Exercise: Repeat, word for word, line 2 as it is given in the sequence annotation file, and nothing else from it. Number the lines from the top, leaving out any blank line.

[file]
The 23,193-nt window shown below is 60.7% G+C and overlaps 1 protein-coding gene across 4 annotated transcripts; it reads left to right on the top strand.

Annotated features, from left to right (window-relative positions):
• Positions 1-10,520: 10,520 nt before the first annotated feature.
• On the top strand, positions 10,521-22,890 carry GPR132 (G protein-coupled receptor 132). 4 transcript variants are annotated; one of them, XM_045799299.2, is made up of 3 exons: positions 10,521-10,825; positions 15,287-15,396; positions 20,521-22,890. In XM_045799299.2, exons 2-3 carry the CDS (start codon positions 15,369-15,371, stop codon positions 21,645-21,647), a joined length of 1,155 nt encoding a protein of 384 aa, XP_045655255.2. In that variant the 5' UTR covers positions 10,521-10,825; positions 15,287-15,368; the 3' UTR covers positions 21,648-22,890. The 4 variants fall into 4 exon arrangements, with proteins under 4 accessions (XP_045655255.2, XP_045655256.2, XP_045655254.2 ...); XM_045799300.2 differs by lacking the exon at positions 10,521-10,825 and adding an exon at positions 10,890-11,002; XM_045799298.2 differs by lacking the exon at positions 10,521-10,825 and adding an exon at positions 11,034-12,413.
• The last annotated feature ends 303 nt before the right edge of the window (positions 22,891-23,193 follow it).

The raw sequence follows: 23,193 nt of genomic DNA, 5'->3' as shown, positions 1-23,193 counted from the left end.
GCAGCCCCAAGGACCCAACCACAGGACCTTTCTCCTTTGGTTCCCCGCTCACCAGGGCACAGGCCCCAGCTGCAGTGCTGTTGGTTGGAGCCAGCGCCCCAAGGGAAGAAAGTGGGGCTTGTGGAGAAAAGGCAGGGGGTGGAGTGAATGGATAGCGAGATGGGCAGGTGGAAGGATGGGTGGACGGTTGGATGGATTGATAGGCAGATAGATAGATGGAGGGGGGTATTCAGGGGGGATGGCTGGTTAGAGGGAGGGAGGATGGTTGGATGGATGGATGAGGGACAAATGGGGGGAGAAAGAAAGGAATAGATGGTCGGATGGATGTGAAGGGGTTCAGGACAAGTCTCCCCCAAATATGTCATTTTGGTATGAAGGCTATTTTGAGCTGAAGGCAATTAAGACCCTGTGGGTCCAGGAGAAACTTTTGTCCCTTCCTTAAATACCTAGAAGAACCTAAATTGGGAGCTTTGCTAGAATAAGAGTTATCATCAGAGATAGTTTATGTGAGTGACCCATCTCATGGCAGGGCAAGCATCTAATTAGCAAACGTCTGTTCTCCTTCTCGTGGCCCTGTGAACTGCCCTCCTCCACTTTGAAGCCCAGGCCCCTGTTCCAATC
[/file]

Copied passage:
Annotated features, from left to right (window-relative positions):